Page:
'Poet-superstar' Heaney dies
Nobel poet laureate Seamus Heaney has been remembered as one of Ireland's finest literary minds following his death after a short illness.
The farmer's son died in hospital in Dublin aged 74.
Friends, contemporaries, admirers and politicians revealed a humble, warm, funny and open man as tributes flowed in from around the world.
Heaney is survived by his wife, Marie, and children, Christopher, Michael and Catherine Ann.
A funeral mass will take place on Monday at the Church of the Sacred Heart in Donnybrook, south Dublin followed by burial in his birthplace of Bellaghy, Co Derry.
Irish Taoiseach Enda Kenny said it would take Heaney himself to describe the depth of loss Ireland would feel over his death.
"He is mourned - and deeply - wherever poetry and the world of the spirit are cherished and celebrated," he said.
The 1995 Nobel prize-winner was born in April 1939, the eldest of nine children, on a small farm called Mossbawn near Bellaghy in Co Derry, Northern Ireland, and his upbringing often played out in the poetry he wrote in later years.
The citation for the award praised Heaney "for works of lyrical beauty and ethical depth, which exalt everyday miracles and the living past".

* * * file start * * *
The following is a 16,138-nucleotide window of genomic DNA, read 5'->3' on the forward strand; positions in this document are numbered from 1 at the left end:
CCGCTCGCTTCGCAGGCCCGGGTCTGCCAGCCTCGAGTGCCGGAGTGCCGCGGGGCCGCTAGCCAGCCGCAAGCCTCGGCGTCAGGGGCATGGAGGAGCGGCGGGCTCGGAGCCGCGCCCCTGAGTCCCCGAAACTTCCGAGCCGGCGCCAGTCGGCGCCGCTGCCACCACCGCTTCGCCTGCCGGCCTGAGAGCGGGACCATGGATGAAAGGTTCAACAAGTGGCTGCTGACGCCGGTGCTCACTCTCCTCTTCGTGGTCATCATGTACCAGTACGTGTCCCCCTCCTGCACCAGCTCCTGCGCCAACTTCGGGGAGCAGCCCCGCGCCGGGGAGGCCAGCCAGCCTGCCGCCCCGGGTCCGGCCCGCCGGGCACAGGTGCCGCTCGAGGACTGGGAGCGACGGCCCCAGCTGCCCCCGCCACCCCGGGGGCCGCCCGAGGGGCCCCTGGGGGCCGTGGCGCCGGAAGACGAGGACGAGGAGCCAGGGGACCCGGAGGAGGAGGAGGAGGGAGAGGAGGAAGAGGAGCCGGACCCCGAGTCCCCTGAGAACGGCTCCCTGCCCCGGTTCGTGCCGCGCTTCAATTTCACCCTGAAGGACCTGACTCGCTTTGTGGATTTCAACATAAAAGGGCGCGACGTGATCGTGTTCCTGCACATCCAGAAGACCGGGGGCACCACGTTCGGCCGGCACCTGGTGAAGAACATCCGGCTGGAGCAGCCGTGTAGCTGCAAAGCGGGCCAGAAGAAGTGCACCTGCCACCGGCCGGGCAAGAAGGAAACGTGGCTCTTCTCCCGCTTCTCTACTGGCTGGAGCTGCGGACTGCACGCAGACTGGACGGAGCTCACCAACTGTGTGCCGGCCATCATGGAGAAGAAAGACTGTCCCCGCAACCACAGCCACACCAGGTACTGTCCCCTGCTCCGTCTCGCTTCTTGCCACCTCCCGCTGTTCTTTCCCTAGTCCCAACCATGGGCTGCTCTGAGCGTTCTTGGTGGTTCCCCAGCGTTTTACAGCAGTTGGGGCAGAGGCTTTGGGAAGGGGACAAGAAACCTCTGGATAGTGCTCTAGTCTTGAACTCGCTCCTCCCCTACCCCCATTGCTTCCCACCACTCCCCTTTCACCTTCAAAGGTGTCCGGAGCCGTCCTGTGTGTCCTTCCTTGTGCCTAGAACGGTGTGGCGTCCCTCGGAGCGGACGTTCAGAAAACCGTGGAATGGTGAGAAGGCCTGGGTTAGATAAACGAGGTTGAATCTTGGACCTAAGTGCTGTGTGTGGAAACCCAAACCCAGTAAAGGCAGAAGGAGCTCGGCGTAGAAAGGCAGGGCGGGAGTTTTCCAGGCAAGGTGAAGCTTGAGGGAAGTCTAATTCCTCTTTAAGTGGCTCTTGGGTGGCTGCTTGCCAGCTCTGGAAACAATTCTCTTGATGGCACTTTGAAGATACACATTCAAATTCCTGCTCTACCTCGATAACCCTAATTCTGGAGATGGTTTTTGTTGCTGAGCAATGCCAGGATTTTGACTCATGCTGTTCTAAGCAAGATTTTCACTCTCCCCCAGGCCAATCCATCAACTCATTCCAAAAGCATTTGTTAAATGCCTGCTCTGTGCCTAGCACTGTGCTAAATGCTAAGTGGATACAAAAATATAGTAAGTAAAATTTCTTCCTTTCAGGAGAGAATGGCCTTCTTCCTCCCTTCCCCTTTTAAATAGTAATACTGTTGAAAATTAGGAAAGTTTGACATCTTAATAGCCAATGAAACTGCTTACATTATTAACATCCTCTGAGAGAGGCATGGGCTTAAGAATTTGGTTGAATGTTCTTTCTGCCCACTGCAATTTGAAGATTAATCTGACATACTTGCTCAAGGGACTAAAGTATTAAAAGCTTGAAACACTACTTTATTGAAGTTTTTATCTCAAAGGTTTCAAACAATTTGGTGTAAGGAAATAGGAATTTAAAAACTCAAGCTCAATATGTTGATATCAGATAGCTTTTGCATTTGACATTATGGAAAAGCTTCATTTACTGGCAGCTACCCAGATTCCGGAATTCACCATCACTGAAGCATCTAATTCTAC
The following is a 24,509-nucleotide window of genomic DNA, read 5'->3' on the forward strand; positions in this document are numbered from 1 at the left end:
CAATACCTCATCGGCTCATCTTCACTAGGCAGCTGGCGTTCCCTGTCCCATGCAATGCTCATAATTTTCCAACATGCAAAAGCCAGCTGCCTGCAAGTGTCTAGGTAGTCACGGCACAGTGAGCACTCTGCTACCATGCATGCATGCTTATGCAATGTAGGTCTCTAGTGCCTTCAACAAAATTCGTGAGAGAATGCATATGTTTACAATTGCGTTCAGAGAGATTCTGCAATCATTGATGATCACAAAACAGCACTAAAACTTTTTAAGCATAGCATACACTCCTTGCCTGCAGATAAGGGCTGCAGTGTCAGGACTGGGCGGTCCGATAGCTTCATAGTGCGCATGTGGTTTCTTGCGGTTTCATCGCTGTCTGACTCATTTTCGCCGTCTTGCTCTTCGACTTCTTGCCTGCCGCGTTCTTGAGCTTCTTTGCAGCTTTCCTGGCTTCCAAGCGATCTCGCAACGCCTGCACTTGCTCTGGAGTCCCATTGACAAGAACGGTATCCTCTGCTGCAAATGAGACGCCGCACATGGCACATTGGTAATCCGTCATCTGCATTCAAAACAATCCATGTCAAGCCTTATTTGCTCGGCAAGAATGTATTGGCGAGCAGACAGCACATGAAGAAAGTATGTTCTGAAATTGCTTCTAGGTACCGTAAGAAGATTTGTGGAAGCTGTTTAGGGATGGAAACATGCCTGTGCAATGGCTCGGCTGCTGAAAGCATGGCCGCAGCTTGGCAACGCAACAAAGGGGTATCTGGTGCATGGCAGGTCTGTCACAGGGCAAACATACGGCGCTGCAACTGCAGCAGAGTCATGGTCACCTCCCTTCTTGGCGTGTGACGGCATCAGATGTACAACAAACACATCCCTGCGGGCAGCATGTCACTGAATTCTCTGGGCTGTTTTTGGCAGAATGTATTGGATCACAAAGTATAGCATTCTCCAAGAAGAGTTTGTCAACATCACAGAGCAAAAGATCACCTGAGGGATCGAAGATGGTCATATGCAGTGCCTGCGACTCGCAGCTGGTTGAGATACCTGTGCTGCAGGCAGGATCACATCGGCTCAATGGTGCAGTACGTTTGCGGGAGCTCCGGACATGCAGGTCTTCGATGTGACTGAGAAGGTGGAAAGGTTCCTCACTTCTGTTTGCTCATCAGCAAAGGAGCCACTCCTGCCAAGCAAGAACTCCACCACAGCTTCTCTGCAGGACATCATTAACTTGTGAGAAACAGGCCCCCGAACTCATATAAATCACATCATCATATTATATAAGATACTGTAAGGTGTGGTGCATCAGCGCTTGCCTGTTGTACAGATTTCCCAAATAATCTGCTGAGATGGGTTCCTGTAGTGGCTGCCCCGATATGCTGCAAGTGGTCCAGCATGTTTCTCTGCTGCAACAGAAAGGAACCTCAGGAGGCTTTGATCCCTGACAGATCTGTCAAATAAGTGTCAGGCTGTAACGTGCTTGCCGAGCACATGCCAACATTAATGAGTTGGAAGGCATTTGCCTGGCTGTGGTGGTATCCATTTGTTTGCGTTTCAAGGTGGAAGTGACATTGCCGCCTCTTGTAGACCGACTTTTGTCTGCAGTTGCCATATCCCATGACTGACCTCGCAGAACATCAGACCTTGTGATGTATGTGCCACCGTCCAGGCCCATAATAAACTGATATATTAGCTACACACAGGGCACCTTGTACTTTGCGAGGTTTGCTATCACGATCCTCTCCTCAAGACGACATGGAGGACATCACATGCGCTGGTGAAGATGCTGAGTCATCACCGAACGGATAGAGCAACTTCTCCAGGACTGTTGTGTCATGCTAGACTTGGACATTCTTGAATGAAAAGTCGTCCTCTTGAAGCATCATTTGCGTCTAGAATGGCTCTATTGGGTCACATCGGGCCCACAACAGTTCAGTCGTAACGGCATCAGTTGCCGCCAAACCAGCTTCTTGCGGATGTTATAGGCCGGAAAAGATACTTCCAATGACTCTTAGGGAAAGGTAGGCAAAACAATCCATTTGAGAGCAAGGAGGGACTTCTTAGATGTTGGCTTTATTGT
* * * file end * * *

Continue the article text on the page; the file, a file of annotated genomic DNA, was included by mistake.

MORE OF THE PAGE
Among the tributes, actor Adrian Dunbar led a round of applause at the bust of Heaney in the Lyric Theatre in Belfast.
It will be followed with a celebration of Heaney's life tomorrow night, which will include readings of his work and personal tributes.
Books of condolence are also to be opened at Belfast City Hall on Monday and the Guildhall in Derry city.
Heaney's publisher Faber and Faber issued a statement on behalf of the family and went on to describe the poet as a world great and an inspiration for the company.
"We cannot adequately express our profound sorrow at the loss of one of the world's greatest writers," a spokeswoman for Faber and Faber said.